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OCC bars banks, thrifts from commercial metals trading

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OCC bars banks, thrifts from commercial metals trading

The OCC issued a final rule, effective April 1, 2017, barring national banks and federal savings associations from dealing or investing in industrial or commercial metals.

The final rule -- which replaces an earlier guidance that allowed national banks to trade copper -- covers metal (such as copper cathodes and aluminum T-bars), including alloy, in a physical form primarily suited to industrial or commercial uses.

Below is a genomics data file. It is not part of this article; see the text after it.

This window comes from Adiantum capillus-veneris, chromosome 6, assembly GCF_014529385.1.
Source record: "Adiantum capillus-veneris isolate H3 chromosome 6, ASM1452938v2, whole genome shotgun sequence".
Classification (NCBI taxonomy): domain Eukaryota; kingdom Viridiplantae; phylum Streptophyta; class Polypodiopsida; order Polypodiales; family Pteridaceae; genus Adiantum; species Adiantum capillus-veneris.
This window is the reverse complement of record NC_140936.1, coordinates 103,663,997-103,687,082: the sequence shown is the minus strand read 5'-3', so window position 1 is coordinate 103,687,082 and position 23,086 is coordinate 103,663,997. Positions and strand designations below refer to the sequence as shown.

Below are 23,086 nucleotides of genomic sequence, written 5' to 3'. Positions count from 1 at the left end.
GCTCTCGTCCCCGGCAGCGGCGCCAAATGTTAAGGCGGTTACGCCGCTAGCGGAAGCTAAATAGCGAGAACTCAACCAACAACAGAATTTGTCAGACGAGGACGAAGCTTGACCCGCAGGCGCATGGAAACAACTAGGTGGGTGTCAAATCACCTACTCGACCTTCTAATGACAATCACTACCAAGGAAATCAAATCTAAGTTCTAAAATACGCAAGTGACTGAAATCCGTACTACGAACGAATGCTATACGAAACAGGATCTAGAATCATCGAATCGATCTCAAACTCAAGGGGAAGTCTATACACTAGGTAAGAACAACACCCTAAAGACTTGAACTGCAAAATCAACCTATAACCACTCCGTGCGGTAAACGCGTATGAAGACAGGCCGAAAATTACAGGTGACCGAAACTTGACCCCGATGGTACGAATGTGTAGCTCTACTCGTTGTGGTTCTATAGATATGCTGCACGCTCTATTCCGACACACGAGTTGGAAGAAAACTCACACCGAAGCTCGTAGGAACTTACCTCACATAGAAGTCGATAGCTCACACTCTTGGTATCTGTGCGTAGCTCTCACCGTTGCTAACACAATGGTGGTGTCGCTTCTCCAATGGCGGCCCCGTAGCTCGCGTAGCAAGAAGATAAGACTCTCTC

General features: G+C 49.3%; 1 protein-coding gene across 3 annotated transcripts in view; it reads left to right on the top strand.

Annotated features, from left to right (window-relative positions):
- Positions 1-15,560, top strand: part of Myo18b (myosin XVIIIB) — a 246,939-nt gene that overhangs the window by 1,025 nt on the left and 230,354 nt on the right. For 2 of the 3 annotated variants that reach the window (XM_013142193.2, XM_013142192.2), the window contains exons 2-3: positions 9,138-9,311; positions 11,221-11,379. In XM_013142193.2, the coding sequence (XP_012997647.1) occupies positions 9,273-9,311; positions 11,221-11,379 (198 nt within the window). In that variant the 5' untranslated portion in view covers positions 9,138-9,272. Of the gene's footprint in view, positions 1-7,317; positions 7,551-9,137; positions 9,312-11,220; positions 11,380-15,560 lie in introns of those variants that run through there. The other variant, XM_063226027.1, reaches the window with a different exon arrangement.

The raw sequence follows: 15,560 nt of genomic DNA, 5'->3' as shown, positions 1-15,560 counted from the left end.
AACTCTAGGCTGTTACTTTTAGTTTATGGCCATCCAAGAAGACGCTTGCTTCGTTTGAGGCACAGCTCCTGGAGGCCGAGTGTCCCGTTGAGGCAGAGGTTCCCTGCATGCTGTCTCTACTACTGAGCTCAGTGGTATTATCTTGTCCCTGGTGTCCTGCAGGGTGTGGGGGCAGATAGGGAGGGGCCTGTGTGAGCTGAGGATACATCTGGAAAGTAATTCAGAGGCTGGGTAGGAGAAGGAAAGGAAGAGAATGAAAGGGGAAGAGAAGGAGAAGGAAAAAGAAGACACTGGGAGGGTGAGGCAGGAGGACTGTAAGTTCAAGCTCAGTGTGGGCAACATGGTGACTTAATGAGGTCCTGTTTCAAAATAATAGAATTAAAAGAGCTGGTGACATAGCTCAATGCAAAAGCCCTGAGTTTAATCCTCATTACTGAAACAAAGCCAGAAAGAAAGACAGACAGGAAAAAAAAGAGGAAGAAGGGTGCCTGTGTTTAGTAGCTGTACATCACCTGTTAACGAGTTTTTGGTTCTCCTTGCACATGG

The rule, however, does not change authorities held by national banks and FSAs for activities related to industrial or commercial metal that are distinct from dealing and investing -- such as the sale of industrial or commercial metal obtained from foreclosures in order to mitigate loan losses.

The OCC gives covered institutions with existing holdings of industrial and commercial metal acquired through dealing or investing activities five years to divest the metals.

The regulator put out the proposal on the ban in September, while the Federal Reserve also has a proposal on a stricter rule for physical commodities trading.